Philippines cultivates cassava for ethanol
Filed from Singapore 10/29/2007 11:15:26 AM GMT
PHILIPPINES: Filipino Eastern Petroleum and Chinese Guanxi Estates plan
to invest US$30 million in an ethanol plant that will produce 200,000
litres of the biofuel from cassava in the southern Saranggani province,
according to media reports. The partners will sign a joint venture
agreement for the plant soon. Construction on the new plant will begin
in the last quarter of 2008, with the aim of commencing commercial
production in 2010.
Fernando Martinez, president of Eastern Petroleum, said the two
companies have already developed 4,942 acres of cassava plantation in
Saranggani province. Martinez is encouraging the other countries in the
East Asian Growth Area, including Indonesia and Cambodia, to cultivate
cassava in order to secure a stable supply of the feedstock.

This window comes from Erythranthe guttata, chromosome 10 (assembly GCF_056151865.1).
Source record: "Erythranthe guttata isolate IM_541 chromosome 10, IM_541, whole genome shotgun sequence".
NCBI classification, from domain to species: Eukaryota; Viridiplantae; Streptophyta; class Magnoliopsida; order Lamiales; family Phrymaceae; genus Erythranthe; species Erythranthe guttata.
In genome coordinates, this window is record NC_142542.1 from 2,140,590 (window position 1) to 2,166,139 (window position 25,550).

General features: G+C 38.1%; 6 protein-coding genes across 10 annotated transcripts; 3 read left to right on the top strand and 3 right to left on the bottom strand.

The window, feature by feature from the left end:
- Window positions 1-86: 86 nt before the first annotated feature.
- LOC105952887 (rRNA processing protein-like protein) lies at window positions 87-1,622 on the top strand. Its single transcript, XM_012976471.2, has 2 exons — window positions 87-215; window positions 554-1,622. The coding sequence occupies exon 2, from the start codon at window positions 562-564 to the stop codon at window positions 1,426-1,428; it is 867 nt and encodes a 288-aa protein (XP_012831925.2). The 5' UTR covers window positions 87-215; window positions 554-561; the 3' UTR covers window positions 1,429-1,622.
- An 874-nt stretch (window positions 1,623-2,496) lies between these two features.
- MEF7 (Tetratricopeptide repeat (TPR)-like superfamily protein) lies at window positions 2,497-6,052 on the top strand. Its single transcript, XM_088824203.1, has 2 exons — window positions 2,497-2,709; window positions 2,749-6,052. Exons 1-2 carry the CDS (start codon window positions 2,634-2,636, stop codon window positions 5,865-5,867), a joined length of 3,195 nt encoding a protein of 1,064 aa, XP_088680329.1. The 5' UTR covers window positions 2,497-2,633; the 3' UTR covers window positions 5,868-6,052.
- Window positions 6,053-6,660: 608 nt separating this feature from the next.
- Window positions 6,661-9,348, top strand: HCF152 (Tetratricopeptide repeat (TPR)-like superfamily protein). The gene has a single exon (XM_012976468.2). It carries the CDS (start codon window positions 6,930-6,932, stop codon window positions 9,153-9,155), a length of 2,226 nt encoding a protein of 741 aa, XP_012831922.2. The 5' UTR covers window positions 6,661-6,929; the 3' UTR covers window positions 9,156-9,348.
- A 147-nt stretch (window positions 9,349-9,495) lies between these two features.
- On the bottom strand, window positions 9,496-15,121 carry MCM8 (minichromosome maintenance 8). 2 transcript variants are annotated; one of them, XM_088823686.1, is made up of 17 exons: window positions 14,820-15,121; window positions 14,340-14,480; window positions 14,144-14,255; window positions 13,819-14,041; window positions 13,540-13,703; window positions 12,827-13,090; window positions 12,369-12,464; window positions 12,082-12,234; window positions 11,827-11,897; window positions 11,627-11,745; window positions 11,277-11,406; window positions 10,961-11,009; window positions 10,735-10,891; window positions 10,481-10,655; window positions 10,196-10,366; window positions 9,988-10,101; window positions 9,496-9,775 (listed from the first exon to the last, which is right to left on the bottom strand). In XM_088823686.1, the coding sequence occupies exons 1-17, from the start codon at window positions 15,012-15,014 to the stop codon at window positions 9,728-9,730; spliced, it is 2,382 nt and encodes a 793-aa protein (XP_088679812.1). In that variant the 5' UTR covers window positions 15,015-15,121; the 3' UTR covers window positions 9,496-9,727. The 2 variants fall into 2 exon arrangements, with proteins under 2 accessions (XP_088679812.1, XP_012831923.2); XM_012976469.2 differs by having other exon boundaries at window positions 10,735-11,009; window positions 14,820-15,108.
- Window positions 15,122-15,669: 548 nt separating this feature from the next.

The requirement for ethanol, according to Martinez, is only 60 million
litres of ethanol, "but by 2009, we will need 300 million litres of
ethanol," he said. "So we will just need filling around 20 per cent or
less of the market. We have to put it there, including the ethanol
plant. It does not make sense that we just import the feedstock."
The Philippines in 2006 passed a law requiring that all liquid fuels for
engines to contain some locally sourced biofuel within two years. Local
oil retailers complain that the country does not produce enough biofuel
to meet the law's requirement.
Check for earlier Pacific Biofuel posts: http://pacbiofuel.blogspot.com/